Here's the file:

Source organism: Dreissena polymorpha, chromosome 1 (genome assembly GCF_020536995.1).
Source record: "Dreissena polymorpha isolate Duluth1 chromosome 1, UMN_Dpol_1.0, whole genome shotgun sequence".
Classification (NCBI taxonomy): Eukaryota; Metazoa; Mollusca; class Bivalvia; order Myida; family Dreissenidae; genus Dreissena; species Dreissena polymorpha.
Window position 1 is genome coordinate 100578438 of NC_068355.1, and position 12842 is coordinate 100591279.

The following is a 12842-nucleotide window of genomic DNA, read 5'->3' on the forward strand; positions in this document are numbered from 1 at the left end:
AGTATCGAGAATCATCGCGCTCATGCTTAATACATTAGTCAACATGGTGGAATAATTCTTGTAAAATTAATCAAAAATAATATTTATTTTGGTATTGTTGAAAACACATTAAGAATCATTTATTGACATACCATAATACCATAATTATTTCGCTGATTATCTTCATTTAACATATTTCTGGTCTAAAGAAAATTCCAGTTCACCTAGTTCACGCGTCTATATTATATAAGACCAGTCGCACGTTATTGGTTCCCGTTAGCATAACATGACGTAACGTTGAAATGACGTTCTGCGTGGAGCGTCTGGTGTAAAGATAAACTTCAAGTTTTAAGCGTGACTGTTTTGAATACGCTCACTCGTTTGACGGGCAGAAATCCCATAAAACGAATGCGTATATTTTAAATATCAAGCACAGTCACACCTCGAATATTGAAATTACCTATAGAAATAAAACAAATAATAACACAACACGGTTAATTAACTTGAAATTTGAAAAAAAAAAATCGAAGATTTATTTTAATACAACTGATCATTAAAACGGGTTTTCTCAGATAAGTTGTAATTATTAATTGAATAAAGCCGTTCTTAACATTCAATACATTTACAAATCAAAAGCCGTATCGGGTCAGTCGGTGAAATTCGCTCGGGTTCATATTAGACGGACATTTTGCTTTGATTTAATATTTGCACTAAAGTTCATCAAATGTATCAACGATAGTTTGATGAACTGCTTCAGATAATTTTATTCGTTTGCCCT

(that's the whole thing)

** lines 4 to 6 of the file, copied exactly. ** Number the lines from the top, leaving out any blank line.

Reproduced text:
Window position 1 is genome coordinate 100578438 of NC_068355.1, and position 12842 is coordinate 100591279.

The following is a 12842-nucleotide window of genomic DNA, read 5'->3' on the forward strand; positions in this document are numbered from 1 at the left end:
AGTATCGAGAATCATCGCGCTCATGCTTAATACATTAGTCAACATGGTGGAATAATTCTTGTAAAATTAATCAAAAATAATATTTATTTTGGTATTGTTGAAAACACATTAAGAATCATTTATTGACATACCATAATACCATAATTATTTCGCTGATTATCTTCATTTAACATATTTCTGGTCTAAAGAAAATTCCAGTTCACCTAGTTCACGCGTCTATATTATATAAGACCAGTCGCACGTTATTGGTTCCCGTTAGCATAACATGACGTAACGTTGAAATGACGTTCTGCGTGGAGCGTCTGGTGTAAAGATAAACTTCAAGTTTTAAGCGTGACTGTTTTGAATACGCTCACTCGTTTGACGGGCAGAAATCCCATAAAACGAATGCGTATATTTTAAATATCAAGCACAGTCACACCTCGAATATTGAAATTACCTATAGAAATAAAACAAATAATAACACAACACGGTTAATTAACTTGAAATTTGAAAAAAAAAAATCGAAGATTTATTTTAATACAACTGATCATTAAAACGGGTTTTCTCAGATAAGTTGTAATTATTAATTGAATAAAGCCGTTCTTAACATTCAATACATTTACAAATCAAAAGCCGTATCGGGTCAGTCGGTGAAATTCGCTCGGGTTCATATTAGACGGACATTTTGCTTTGATTTAATATTTGCACTAAAGTTCATCAAATGTATCAACGATAGTTTGATGAACTGCTTCAGATAATTTTATTCGTTTGCCCT